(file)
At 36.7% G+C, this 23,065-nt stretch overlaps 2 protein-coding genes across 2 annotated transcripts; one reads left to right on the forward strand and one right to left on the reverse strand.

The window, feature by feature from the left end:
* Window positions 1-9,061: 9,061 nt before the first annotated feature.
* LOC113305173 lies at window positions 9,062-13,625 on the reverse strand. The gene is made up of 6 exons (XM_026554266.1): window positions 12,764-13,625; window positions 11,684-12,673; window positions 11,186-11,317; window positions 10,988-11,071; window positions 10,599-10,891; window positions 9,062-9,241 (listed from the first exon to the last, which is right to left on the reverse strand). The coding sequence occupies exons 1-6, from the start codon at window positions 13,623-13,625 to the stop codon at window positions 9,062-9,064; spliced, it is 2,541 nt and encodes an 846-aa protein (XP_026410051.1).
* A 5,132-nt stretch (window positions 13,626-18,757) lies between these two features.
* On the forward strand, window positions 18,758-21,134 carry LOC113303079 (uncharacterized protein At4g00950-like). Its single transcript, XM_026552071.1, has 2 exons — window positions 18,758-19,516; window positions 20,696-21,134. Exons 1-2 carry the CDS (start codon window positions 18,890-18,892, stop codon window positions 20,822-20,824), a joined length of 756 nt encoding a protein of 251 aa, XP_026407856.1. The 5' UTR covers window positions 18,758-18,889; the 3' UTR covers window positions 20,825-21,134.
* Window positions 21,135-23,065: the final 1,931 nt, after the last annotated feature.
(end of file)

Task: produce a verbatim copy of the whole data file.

At 36.7% G+C, this 23,065-nt stretch overlaps 2 protein-coding genes across 2 annotated transcripts; one reads left to right on the forward strand and one right to left on the reverse strand.

The window, feature by feature from the left end:
* Window positions 1-9,061: 9,061 nt before the first annotated feature.
* LOC113305173 lies at window positions 9,062-13,625 on the reverse strand. The gene is made up of 6 exons (XM_026554266.1): window positions 12,764-13,625; window positions 11,684-12,673; window positions 11,186-11,317; window positions 10,988-11,071; window positions 10,599-10,891; window positions 9,062-9,241 (listed from the first exon to the last, which is right to left on the reverse strand). The coding sequence occupies exons 1-6, from the start codon at window positions 13,623-13,625 to the stop codon at window positions 9,062-9,064; spliced, it is 2,541 nt and encodes an 846-aa protein (XP_026410051.1).
* A 5,132-nt stretch (window positions 13,626-18,757) lies between these two features.
* On the forward strand, window positions 18,758-21,134 carry LOC113303079 (uncharacterized protein At4g00950-like). Its single transcript, XM_026552071.1, has 2 exons — window positions 18,758-19,516; window positions 20,696-21,134. Exons 1-2 carry the CDS (start codon window positions 18,890-18,892, stop codon window positions 20,822-20,824), a joined length of 756 nt encoding a protein of 251 aa, XP_026407856.1. The 5' UTR covers window positions 18,758-18,889; the 3' UTR covers window positions 20,825-21,134.
* Window positions 21,135-23,065: the final 1,931 nt, after the last annotated feature.